Thus a response to banking deregulation was that some banks took excessive risks in a more competitive less regulated market to increase their share of that market. Consequently, some banks went broke when their borrowers defaulted during the 1991 recession, and some other banks nearly did.  However, the authorities responded by re-tightening prudential regulation, including insisting upon greater bank capitalisation, and this is a principal reason why Australia later avoided the financial collapses experienced in some other countries during the GFC.

Similarly, initially the regulatory framework for VET in most States was very poor when VET was first opened up to private providers. However, the experience in South Australia, which did insist that only the best private performers would be eligible for public subsidies was that their training outcomes improved, and the unit cost came down. So again, it is the quality of the regulation that matters, rather than whether or not to regulate.

In sum, I suggest that both these two cases of banking deregulation and the private provision of VET services illustrate that regulatory reform can produce net benefits, but the new regulatory regime needs to be carefully designed, and reform does not mean little or no regulation.

The Morrison regulatory reform agenda

To date the Morrison Government’s regulatory reform agenda has highlighted:

  • Industrial relations reform – the hardy perennial of conservative governments
  • Skills and training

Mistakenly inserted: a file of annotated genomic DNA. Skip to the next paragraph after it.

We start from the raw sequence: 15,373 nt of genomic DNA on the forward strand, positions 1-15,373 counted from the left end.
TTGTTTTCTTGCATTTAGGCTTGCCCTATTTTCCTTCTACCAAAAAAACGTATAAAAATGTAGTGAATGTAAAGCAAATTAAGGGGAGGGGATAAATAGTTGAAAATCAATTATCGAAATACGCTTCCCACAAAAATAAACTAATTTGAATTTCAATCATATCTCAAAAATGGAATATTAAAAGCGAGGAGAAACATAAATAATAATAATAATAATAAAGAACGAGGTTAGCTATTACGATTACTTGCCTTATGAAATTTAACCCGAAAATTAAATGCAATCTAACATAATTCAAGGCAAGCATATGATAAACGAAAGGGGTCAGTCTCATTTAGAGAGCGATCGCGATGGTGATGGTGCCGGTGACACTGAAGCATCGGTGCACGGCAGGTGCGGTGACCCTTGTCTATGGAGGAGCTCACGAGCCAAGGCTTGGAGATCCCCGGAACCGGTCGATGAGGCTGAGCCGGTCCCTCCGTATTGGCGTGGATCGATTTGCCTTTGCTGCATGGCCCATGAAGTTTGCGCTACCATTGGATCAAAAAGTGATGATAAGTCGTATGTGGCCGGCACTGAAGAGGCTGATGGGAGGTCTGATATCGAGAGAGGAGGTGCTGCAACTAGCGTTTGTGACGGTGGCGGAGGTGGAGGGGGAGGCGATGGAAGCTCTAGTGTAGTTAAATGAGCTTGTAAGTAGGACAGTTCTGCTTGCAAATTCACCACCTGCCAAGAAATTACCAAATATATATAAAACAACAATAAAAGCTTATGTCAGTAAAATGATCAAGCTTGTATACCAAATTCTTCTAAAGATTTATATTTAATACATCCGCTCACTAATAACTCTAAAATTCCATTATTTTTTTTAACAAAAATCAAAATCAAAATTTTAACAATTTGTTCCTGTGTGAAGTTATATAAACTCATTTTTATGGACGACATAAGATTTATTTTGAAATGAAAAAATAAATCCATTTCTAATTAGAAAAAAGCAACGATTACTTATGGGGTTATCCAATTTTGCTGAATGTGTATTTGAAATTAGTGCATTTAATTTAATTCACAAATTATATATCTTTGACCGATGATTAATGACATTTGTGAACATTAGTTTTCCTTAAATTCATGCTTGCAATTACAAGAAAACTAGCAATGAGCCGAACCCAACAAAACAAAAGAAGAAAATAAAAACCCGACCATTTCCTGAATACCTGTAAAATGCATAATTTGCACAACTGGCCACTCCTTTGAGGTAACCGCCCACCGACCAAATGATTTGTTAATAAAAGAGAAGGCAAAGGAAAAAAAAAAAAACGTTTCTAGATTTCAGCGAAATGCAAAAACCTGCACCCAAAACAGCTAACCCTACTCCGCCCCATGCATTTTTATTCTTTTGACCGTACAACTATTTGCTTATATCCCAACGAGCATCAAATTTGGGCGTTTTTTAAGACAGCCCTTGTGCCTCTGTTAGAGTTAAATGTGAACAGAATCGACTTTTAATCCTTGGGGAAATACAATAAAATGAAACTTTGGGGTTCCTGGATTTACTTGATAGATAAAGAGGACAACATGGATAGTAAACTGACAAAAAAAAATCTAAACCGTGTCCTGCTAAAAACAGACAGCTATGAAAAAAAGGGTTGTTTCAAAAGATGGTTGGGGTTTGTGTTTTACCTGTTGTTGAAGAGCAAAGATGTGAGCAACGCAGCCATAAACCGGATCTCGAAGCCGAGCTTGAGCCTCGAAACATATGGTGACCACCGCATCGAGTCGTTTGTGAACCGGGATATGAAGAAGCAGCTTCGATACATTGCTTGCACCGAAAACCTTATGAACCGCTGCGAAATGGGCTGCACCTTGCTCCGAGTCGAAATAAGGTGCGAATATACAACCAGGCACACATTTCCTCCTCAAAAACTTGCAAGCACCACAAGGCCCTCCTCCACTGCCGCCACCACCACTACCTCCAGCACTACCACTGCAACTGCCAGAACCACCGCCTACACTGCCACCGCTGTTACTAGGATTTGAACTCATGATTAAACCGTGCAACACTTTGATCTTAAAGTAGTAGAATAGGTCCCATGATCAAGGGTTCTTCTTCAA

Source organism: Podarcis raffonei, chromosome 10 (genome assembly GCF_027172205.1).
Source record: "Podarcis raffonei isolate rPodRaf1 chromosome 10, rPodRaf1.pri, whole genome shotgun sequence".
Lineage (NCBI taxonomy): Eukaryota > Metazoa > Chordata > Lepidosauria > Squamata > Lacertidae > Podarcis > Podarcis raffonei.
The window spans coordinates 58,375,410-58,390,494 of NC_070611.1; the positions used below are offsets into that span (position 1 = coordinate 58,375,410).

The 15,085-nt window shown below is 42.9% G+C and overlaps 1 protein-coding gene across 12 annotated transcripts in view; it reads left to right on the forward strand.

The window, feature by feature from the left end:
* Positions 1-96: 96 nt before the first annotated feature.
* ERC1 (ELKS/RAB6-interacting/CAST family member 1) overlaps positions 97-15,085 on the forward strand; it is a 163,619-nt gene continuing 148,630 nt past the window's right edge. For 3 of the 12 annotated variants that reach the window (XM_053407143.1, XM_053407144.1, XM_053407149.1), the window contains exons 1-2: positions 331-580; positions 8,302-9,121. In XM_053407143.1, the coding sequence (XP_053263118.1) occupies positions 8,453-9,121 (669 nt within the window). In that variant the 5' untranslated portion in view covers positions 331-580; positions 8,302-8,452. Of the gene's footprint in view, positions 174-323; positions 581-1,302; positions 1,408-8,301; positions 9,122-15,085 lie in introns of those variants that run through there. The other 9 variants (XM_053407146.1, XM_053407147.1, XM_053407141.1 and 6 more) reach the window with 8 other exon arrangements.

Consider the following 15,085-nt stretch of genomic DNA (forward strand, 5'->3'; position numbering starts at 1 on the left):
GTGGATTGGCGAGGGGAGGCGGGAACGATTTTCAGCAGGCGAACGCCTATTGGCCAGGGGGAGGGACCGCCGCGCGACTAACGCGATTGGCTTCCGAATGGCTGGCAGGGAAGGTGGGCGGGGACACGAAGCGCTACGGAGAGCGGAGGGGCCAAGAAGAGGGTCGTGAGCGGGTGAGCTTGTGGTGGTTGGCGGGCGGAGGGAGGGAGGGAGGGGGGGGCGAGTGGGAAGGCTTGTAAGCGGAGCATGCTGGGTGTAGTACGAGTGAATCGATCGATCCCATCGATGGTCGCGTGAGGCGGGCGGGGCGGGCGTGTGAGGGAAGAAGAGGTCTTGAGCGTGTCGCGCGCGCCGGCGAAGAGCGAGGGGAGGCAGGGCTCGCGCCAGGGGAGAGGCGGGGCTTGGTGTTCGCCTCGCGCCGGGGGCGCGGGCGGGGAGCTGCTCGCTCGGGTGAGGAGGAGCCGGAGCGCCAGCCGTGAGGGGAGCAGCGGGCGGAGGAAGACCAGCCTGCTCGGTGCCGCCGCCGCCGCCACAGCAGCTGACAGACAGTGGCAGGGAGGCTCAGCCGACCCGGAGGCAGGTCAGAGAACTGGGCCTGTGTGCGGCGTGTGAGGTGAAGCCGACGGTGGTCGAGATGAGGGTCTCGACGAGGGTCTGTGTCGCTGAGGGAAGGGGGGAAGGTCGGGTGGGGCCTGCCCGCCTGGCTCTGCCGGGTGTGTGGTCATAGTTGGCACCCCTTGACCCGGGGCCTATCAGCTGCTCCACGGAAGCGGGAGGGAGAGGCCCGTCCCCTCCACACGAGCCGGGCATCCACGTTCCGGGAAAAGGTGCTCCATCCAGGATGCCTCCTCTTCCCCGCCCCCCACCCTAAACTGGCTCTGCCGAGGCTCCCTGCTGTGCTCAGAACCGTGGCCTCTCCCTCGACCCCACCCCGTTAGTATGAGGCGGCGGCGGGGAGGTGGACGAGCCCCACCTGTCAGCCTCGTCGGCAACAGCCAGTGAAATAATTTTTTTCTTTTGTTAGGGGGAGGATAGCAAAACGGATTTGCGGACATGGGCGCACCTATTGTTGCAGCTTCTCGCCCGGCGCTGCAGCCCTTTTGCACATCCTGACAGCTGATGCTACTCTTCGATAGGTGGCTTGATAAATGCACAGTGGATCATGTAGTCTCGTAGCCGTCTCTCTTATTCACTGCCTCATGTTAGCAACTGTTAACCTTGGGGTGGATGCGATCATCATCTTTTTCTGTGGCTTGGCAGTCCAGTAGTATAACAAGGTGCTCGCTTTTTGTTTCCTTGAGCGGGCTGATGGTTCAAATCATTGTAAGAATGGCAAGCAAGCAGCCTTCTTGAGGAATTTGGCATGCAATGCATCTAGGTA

• Financial deregulation
  • Simplifying environmental regulation

Industrial Relations Reform is being pursued using five working groups comprised of employer and union representatives, as well as some individual experts, and covering:

  • Award simplification
  • Enterprise agreement making
  • Casuals and fixed term employees
  • Compliance and enforcement
  • Greenfields agreements

From the limited public information, it would appear that these working groups are only intended to fine tune the regulatory system for industrial relations, and no revolutionary changes are contemplated. Even so it appears that none of the working groups have been able to achieve agreement, and the government may have to make its own decisions on any changes if it wants to proceed.

I also think the evidence shows that the Australian labour market is now very flexible and therefore not much further change is needed. I acknowledge that the changes introduced under JobKeeper to allow the employer to redeploy the labour within a firm were useful in that context, but how much difference they would make and whether they are necessary in a buoyant economy is less certain.